In the News

Annual Lobby Day a Huge Success

March 10, 2010

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AARC PACT takes the RT message to members of Congress

More than 100 members of the AARC’s Political Advocacy Contact Team (PACT) converged on Washington, DC, March 8, 9, and 10 for the Association’s 11th annual Capitol Hill lobbying event. Representing 44 states and the District of Columbia, they worked tirelessly over the three-day session to bring a cohesive message to their members of Congress during nearly 300 scheduled appointments on The Hill.

AARC President-elect Karen Stewart, MSc, RRT, FAARC, was there as well and was impressed by the commitment these volunteers demonstrated for legislative initiatives with the potential to dramatically improve the care and treatment of people with respiratory conditions. “Our representatives came from all over the country to meet with their members of Congress and congressional staff members to discuss legislative initiatives vital to lung health,” says Stewart. “This annual event once again provided the profession with a great way to get the word out about key issues important to the safe and effective delivery of respiratory care.”

A moving tribute

This year’s event kicked off with a moving ceremony held on Monday, March 8, at Arlington National Cemetery, where Karen Stewart joined AARC President Tim Myers, BS, RRT-NPS; former AARC President and Vietnam veteran John Hiser, MEd, RRT, FAARC; and PACT member Bob DeLorme, EdS, RRT, in placing a wreath on the Tomb of the Unknown Solider. See the video of this ceremony

From there, PACT members gathered at an issue briefing to ensure everyone was on the same page about the lobbying objectives prior to the Tuesday visits on The Hill.

Two specific issues

AARC Director of Government Affairs Cheryl West says the group targeted two specific issues this year:

  • Support for the AARC’s Medicare Respiratory Therapy Initiative (S. 343 and H.R. 1077); and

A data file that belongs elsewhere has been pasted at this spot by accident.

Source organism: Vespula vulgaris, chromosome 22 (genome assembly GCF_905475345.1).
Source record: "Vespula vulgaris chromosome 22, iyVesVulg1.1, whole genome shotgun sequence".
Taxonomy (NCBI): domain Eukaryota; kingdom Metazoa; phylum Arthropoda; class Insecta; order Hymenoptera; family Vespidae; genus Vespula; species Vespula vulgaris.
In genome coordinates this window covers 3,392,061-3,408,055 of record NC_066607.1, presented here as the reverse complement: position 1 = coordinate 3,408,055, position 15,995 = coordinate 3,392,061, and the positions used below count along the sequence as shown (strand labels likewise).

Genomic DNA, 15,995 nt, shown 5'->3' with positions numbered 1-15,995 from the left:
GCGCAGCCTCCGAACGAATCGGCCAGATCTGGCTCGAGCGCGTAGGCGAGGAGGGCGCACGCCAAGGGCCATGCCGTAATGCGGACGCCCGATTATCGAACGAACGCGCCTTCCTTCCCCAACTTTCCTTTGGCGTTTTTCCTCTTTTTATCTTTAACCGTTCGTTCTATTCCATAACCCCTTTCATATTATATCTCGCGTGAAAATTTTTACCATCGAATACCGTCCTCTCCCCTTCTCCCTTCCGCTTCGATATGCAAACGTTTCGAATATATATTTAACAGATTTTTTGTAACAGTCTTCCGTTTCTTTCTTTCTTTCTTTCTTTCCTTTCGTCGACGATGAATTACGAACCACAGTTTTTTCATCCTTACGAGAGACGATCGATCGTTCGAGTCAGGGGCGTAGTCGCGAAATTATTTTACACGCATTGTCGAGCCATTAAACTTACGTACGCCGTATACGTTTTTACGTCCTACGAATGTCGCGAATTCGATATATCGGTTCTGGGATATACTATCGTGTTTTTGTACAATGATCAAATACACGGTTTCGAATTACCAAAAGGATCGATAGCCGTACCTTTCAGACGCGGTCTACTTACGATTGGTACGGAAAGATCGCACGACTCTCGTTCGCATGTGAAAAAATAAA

• Support for legislation soon to be released that would authorize the Chronic Disease Division at the Centers for Disease Control and Prevention (CDC) to establish a permanent COPD program.

The respiratory therapy legislation seeks to revise the Medicare law to permit qualified respiratory therapists to provide certain respiratory care services—such as smoking cessation, disease management, and metered-dose inhaler device and medication education—under the general supervision of a physician in the physician’s office. This year, PACT members took a new approach to the bill, tying it into the high rate of readmissions for Medicare patients with COPD and pneumonia.

PACT members took these statistics and others and used them to help explain to legislators and health staff why more respiratory therapists are needed in the physician office and outpatient setting. Specifically, RTs in these settings can serve as physician extenders, spending the time necessary with these patients to help them better understand and use their medications and make the lifestyle changes necessary to improve their conditions and keep them out of the revolving door of readmissions.

Thank-you, Alpha Ones!

Both of these major initiatives were bolstered this year by the partnership of patient advocacy organizations representing individuals with the leading identified genetic form of COPD—Alpha-1 Antitrypsin Deficiency. Alphas accompanied PACT members on their legislative visits to share the patient perspective on the critical need to see qualified medical professionals like respiratory therapists.

“Patients with pulmonary disease are often the biggest supporters and boosters of the respiratory therapy profession,” says Cheryl West, “And they can make a strong impression on members of Congress and their staff, which helps move our agenda forward.” All of the Alpha-1 patients who took part in the legislative visits, she explains, were experienced in the ways of Washington, DC, and thus played a big part in carrying the AARC’s message to Congress. “We were very fortunate to be able to establish a patient-provider partnership to tell the whole health care story.”